How lockdown will impact fintechs - and what they can bring to the crisis

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The ongoing pandemic has had an unprecedented impact on almost every nation in the world and has adversely affected almost every industry sector. According to the UN's trade and development agency, the slowdown in the global economy caused by the pandemic is likely to cost at least $1 trillion. But how will it impact the fintech sector specifically? 

While relatively young, the fintech industry covers a wide range of products across both consumer and business markets. The impact of the virus on a fintech business will, therefore, depend very much on what type of service they offer and their operational model. With the global population confined to their homes, online spending down due to widespread furloughing and fears of an economic downturn, fintechs whose business models depend on consumer spending are likely to be among the hardest hit. The same can be said of fintechs operating solely in currency exchange or travel-related spending.

Survival of the fittest

For others, however, which offer flexible and innovative financial services and ways of banking and paying, the virus offers new opportunities. With people forced to stay at home, businesses across sectors are seeking ways to do everything digitally and remotely. In essence, the coronavirus is forcibly accelerating the march towards digitisation – and any fintech that can play a part in helping banks and financial services companies to digitally transform will be in demand.

For example, in an attempt to contain the virus, the World Health Organization has called for retailers around the world to limit the use of pin pads in order to slow down transmission and avoid the use of cash. Fintechs that provide innovative online and contactless payments are therefore likely to see increased demand for their services as a result of the pandemic. 

Similarly, the UK Chancellor has announced a number of measures to ease the financial burden on consumers and businesses with a view to steering the country away from recession. These include tax breaks, business rate cuts and mortgage holidays. They have been well received and have provided a lifeline for many businesses and individuals. However, they have left the banks that need to actually implement these changes with an immense workload. Many banks simply do not have the technology or resources to implement these reforms quickly. There have been reports of people spending hours on the phone trying to speak to their bank in order to suspend their mortgage payments. Fintech companies that can provide banks and other institutions responsible for implementing these measures with ways of quickly making rate and policy changes will enjoy growth.

Incumbents versus neobanks

One of the most striking findings from our recent survey (undertaken in conjunction with OnePoll) on consumer attitudes towards technology in finance and payments was the level of customer loyalty that incumbents currently enjoy. Across all age groups, around 70% of respondents said they were loyal to their chosen financial institutions, suggesting that they are perhaps not so easily poached as the popular narrative suggests

However, now more than ever, this level of loyalty will begin to dwindle if incumbents do not keep up with challengers and neobanks in terms of service offerings.  Now is the time for incumbents to make the most of the fact they still have a receptive customer base by introducing new digitalized and forward-thinking solutions.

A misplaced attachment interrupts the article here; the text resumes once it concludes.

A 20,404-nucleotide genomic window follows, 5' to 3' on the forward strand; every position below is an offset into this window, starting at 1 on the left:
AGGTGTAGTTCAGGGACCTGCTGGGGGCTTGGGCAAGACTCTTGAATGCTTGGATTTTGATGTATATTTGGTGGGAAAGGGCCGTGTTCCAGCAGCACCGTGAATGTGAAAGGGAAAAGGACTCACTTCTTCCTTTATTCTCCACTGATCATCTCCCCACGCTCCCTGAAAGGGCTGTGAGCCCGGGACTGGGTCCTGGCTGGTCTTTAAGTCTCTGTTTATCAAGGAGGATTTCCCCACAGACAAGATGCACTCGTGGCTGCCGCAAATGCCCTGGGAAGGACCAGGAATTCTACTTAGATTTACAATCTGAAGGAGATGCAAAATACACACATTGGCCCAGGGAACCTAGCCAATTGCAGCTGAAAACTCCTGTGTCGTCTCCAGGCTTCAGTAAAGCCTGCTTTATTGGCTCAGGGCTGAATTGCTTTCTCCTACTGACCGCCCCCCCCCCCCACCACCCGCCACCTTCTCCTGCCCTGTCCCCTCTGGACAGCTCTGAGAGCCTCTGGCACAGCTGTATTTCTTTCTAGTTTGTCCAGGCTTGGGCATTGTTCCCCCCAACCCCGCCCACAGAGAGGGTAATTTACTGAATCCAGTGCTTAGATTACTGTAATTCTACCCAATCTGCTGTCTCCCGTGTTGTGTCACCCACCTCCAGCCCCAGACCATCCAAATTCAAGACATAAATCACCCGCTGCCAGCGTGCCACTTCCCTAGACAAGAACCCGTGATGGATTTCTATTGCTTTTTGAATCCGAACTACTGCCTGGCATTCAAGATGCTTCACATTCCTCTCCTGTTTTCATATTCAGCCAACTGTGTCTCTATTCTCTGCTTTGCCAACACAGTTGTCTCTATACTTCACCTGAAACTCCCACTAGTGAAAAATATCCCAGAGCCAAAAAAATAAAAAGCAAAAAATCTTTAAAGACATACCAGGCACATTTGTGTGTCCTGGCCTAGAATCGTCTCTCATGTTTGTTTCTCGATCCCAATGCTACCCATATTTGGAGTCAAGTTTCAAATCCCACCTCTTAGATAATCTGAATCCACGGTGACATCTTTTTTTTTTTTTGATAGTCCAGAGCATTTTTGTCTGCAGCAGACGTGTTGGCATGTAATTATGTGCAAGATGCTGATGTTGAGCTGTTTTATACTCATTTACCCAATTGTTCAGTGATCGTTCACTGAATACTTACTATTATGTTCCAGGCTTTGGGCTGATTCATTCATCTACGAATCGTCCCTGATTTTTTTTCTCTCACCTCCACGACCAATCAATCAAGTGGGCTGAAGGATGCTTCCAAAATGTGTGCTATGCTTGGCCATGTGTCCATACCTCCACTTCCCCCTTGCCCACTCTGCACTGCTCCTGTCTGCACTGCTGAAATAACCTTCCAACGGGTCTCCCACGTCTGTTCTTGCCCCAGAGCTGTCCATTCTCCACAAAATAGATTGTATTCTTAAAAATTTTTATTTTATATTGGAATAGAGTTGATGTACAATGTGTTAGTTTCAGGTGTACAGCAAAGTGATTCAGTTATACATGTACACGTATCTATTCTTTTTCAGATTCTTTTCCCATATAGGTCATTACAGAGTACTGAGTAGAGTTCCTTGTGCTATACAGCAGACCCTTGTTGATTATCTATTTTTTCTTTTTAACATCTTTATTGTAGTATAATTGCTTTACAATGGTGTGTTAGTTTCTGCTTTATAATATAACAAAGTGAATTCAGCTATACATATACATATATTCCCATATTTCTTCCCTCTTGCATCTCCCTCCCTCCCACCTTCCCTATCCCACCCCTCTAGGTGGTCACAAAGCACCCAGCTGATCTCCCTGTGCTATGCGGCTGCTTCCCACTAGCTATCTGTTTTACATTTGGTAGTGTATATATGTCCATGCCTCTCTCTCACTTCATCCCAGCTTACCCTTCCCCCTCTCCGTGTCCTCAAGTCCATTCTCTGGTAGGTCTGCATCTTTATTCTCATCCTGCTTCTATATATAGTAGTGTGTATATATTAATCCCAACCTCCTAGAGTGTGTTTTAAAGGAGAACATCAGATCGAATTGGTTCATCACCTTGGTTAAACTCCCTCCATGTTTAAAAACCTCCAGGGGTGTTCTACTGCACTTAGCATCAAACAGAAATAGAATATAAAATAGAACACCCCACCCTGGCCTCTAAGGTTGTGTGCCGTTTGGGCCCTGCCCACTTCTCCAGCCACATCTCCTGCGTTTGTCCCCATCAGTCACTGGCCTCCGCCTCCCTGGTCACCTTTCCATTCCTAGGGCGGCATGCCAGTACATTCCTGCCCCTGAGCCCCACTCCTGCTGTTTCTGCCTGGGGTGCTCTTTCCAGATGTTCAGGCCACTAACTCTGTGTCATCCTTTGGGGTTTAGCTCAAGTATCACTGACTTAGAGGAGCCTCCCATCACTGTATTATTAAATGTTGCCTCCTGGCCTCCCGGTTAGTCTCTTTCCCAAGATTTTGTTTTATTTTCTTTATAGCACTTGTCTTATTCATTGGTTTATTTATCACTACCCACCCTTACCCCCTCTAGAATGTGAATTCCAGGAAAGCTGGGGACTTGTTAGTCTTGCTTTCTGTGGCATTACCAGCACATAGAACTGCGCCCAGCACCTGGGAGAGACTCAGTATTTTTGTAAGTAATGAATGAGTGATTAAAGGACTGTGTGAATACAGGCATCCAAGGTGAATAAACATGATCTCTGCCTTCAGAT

Solutions to support this brave new world

Well before the pandemic hit, retailers had embraced fintech, paytech and initiatives such as ‘buy now pay later’ to facilitate and promote sales. But now, with practically all retail activity happening online, having the right payment technology in place has become absolutely critical. Our survey found that a significant 37 percent of UK customers have abandoned a purchase at checkout purely because their preferred digital payment option wasn’t available.  

As retailers emerge from this crisis, they will be dealing with an indebted and potential more financially-conservative customer base. They will need to introduce new means of encouraging people to part with their money such as personalised credit and payment by instalments, and these will need to be tailored to meet each individual customer’s needs and circumstances. Providing this sophisticated yet easy-to-use technology to retailers will present another opportunity for fintechs.

Ultimately, we are experiencing an unprecedented global economic downturn that has impacted every company. The focus for fintechs right now needs to be on how they can adapt their models to support a new reality and a population with everyday challenges never encountered before. Fintechs that offer solutions to help meet the challenges of both today and tomorrow will be those that thrive. Critically they will also play a role in underpinning other businesses across sectors as they emerge from the crisis.

Vilve Vene is CEO and co-founder of ModularBank

Vilve Vene

Vilve Vene is CEO and co-founder of ModularBank. For more than 25 years her mission has been to bring technology to the finance world. With Modularbank, they make banking seamless by enabling every company to offer financial services in a matter of weeks. 

Modularbank is a fintech company that provides a flexible banking platform, allowing any business to rapidly offer seamless, tailored financial services to their customers.